- How to stream Browns vs. Rams on Sunday Night Football 6 Years Ago
- How to watch ‘NFL Primetime’ on ESPN+ Today 5:00 AM
- How to stream Liverpool vs. Chelsea Friday 6:45 PM
- How to stream Real Madrid vs. Sevilla Friday 6:35 PM
- How to stream Peter ‘Kid Chocolate’ Quillin vs. Alfredo Angulo Friday 5:16 PM
- How to stream Barcelona vs. Granada Friday 4:50 PM
- ‘Atlantics’ tells a ghost story steeped with emotion and realism Friday 4:16 PM
- ‘Jojo Rabbit’ is a sweet, singular movie that loses its grip on satire Friday 3:40 PM
- Jordan Peterson is in rehab for Klonopin addiction Friday 3:34 PM
- The cat-worshipping turkey cult video, explained Friday 3:22 PM
- Despite legal threats and drama, the Area 51 desert event is on Friday 3:05 PM
- How to stream Yair Rodriguez vs. Jeremy Stephens on UFC Fight Night Friday 3:00 PM
- Twitter just launched its ‘Hide Replies’ feature Friday 1:59 PM
- How to turn off image metadata before it snitches on you Friday 1:36 PM
- The ‘Breaking Bad’ movie is coming to theaters—for one weekend only Friday 1:04 PM
Undercover agents made over 100 Silk Road purchases
The complaint filed by federal prosecutors provides the best overview yet of the government’s knowledge of Silk Road.
The U.S. Attorney’s Office for the Southern District of New York has filed a separate forfeiture complaint against Ross William Ulbricht, the man accused of being behind the Deep Web black market known as Silk Road. Ulbricht was recently transferred to New York to stand trial.
According to the complaint, the government is going after “any and all assets of Silk Road, including but not limited to the Silk Road hidden website and any and all Bitcoins contained in wallet files residing on Silk Road servers.” The complaint lists six Internet Protocol addresses that are allegedly tied to Ulbricht.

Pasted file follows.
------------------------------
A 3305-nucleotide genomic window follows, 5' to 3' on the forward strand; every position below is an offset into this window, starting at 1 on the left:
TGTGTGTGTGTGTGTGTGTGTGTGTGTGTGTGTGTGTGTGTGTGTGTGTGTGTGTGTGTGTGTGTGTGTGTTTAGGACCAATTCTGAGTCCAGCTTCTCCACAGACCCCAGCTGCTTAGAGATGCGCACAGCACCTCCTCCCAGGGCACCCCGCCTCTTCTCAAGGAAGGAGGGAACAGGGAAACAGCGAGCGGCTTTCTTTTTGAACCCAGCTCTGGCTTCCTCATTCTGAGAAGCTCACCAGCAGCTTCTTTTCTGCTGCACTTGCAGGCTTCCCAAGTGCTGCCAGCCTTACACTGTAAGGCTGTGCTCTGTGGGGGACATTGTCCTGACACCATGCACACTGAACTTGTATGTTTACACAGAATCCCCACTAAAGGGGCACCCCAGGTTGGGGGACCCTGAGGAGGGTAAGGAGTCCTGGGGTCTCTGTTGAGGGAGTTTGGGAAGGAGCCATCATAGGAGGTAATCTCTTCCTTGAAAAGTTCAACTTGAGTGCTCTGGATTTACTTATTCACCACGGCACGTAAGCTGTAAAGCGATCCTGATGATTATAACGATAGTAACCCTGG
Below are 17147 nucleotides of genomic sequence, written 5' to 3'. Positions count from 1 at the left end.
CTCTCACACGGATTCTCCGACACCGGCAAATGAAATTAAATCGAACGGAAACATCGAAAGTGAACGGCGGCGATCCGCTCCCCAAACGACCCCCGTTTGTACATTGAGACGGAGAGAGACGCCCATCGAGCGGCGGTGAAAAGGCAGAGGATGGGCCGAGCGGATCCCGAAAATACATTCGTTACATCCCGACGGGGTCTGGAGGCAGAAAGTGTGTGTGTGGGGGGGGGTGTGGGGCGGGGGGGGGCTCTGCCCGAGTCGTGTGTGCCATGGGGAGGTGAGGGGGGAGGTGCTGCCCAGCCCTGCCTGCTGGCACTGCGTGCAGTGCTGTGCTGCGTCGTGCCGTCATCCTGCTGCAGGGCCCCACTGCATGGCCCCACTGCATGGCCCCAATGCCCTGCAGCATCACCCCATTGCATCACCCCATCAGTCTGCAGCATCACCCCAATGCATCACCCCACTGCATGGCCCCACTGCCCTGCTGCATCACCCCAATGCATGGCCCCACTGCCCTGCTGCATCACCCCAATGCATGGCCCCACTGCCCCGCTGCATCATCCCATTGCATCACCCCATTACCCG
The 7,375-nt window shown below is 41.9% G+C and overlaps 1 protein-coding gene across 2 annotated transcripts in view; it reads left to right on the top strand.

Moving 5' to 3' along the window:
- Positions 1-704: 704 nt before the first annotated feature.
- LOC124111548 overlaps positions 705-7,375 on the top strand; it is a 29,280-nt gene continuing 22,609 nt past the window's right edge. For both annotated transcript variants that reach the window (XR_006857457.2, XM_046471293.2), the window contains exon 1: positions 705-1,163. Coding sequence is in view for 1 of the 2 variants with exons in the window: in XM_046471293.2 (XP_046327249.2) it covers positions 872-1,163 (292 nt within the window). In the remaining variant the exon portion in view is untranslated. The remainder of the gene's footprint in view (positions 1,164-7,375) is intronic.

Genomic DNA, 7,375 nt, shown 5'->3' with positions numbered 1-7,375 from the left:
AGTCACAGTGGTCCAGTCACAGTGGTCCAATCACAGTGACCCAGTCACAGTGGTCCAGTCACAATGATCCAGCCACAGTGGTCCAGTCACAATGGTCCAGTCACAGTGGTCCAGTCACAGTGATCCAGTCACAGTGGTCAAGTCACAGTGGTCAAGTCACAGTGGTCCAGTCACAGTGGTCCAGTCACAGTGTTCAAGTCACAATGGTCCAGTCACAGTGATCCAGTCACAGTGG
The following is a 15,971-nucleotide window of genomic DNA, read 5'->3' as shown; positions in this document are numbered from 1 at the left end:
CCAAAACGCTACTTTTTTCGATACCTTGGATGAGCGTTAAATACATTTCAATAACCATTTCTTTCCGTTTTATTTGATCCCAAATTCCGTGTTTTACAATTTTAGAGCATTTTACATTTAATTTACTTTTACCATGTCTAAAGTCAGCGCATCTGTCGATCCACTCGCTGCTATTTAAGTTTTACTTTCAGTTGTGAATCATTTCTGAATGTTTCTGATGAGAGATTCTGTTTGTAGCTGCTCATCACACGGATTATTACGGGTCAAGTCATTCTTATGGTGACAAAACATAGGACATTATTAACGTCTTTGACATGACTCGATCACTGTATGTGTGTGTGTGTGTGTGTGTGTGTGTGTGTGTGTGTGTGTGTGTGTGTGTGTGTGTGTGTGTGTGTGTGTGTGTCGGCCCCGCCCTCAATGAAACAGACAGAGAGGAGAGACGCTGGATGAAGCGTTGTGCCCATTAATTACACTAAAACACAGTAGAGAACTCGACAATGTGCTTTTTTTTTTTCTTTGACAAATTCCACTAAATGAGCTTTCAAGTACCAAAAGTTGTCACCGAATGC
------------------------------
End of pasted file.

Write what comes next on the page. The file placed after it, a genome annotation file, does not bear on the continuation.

The document provides the best overview yet of the government’s knowledge of Silk Road. Since November 2011, law enforcement agents have made over 100 undercover purchases of illegal substances from Silk Road vendors, both from and shipped to the Southern District of New York, including heroin, ecstasy, and cocaine. The document states that their samples, which came from 10 different countries, “have been laboratory-tested and have typically shown high purity levels.”
The court is able to pursue the money tied to those Bitcoin wallets pursuant to Title 28, United States Code, Section 1355 (b)(1), which “provides that a forfeiture action or proceeding may be brought in the district court for the district in which any of the acts or omissions giving rise to the forfeiture occurred.”
At the time of Ulbricht’s arrest, there were 13,000 listings for controlled substances on Silk Road.
If you’d like to claim some of the bitcoins as your own, you can do that easily enough at the hearings. Getting the money might be a bit tougher. Good luck proving your transaction was one of the legal ones.
Photo via Zach Copley/Flickr
Patrick Howell O'Neill is a notable cybersecurity reporter whose work has focused on the dark net, national security, and law enforcement. A former senior writer at the Daily Dot, O'Neill joined CyberScoop in October 2016. I am a cybersecurity journalist at CyberScoop. I cover the security industry, national security and law enforcement.